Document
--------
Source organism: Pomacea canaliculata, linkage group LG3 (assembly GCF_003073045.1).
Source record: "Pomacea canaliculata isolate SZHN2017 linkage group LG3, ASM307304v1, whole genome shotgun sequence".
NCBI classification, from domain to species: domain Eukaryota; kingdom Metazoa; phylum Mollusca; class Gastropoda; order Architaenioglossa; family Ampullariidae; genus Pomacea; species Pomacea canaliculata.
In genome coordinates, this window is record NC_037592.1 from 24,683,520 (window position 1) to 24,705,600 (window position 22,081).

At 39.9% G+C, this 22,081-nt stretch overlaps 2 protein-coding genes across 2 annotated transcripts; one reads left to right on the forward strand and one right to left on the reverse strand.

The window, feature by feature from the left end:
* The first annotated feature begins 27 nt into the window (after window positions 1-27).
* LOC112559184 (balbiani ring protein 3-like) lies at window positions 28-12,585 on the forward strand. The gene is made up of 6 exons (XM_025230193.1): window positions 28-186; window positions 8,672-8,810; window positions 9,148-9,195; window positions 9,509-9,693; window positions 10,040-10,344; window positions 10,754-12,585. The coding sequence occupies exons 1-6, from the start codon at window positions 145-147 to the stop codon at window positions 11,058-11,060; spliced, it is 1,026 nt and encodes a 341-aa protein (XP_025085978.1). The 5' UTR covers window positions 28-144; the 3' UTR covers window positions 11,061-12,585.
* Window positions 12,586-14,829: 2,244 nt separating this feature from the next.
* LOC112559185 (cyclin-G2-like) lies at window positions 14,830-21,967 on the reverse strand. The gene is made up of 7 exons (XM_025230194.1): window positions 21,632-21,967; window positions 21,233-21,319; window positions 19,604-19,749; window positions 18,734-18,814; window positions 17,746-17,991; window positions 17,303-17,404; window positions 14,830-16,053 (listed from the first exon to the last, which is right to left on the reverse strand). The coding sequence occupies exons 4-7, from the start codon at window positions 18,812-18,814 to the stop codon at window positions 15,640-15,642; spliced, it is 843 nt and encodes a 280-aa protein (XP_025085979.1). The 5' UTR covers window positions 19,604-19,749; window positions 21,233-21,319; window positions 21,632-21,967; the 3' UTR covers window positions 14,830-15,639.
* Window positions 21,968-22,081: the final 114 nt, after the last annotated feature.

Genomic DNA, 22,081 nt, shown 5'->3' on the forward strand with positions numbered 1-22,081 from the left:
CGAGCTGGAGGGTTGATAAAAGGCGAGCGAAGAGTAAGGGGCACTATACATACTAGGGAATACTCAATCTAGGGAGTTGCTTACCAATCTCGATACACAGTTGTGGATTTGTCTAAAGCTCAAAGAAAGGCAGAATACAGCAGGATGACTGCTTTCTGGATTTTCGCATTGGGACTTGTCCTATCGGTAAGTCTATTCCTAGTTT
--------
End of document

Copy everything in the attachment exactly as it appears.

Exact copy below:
Source organism: Pomacea canaliculata, linkage group LG3 (assembly GCF_003073045.1).
Source record: "Pomacea canaliculata isolate SZHN2017 linkage group LG3, ASM307304v1, whole genome shotgun sequence".
NCBI classification, from domain to species: domain Eukaryota; kingdom Metazoa; phylum Mollusca; class Gastropoda; order Architaenioglossa; family Ampullariidae; genus Pomacea; species Pomacea canaliculata.
In genome coordinates, this window is record NC_037592.1 from 24,683,520 (window position 1) to 24,705,600 (window position 22,081).

At 39.9% G+C, this 22,081-nt stretch overlaps 2 protein-coding genes across 2 annotated transcripts; one reads left to right on the forward strand and one right to left on the reverse strand.

The window, feature by feature from the left end:
* The first annotated feature begins 27 nt into the window (after window positions 1-27).
* LOC112559184 (balbiani ring protein 3-like) lies at window positions 28-12,585 on the forward strand. The gene is made up of 6 exons (XM_025230193.1): window positions 28-186; window positions 8,672-8,810; window positions 9,148-9,195; window positions 9,509-9,693; window positions 10,040-10,344; window positions 10,754-12,585. The coding sequence occupies exons 1-6, from the start codon at window positions 145-147 to the stop codon at window positions 11,058-11,060; spliced, it is 1,026 nt and encodes a 341-aa protein (XP_025085978.1). The 5' UTR covers window positions 28-144; the 3' UTR covers window positions 11,061-12,585.
* Window positions 12,586-14,829: 2,244 nt separating this feature from the next.
* LOC112559185 (cyclin-G2-like) lies at window positions 14,830-21,967 on the reverse strand. The gene is made up of 7 exons (XM_025230194.1): window positions 21,632-21,967; window positions 21,233-21,319; window positions 19,604-19,749; window positions 18,734-18,814; window positions 17,746-17,991; window positions 17,303-17,404; window positions 14,830-16,053 (listed from the first exon to the last, which is right to left on the reverse strand). The coding sequence occupies exons 4-7, from the start codon at window positions 18,812-18,814 to the stop codon at window positions 15,640-15,642; spliced, it is 843 nt and encodes a 280-aa protein (XP_025085979.1). The 5' UTR covers window positions 19,604-19,749; window positions 21,233-21,319; window positions 21,632-21,967; the 3' UTR covers window positions 14,830-15,639.
* Window positions 21,968-22,081: the final 114 nt, after the last annotated feature.

Genomic DNA, 22,081 nt, shown 5'->3' on the forward strand with positions numbered 1-22,081 from the left:
CGAGCTGGAGGGTTGATAAAAGGCGAGCGAAGAGTAAGGGGCACTATACATACTAGGGAATACTCAATCTAGGGAGTTGCTTACCAATCTCGATACACAGTTGTGGATTTGTCTAAAGCTCAAAGAAAGGCAGAATACAGCAGGATGACTGCTTTCTGGATTTTCGCATTGGGACTTGTCCTATCGGTAAGTCTATTCCTAGTTT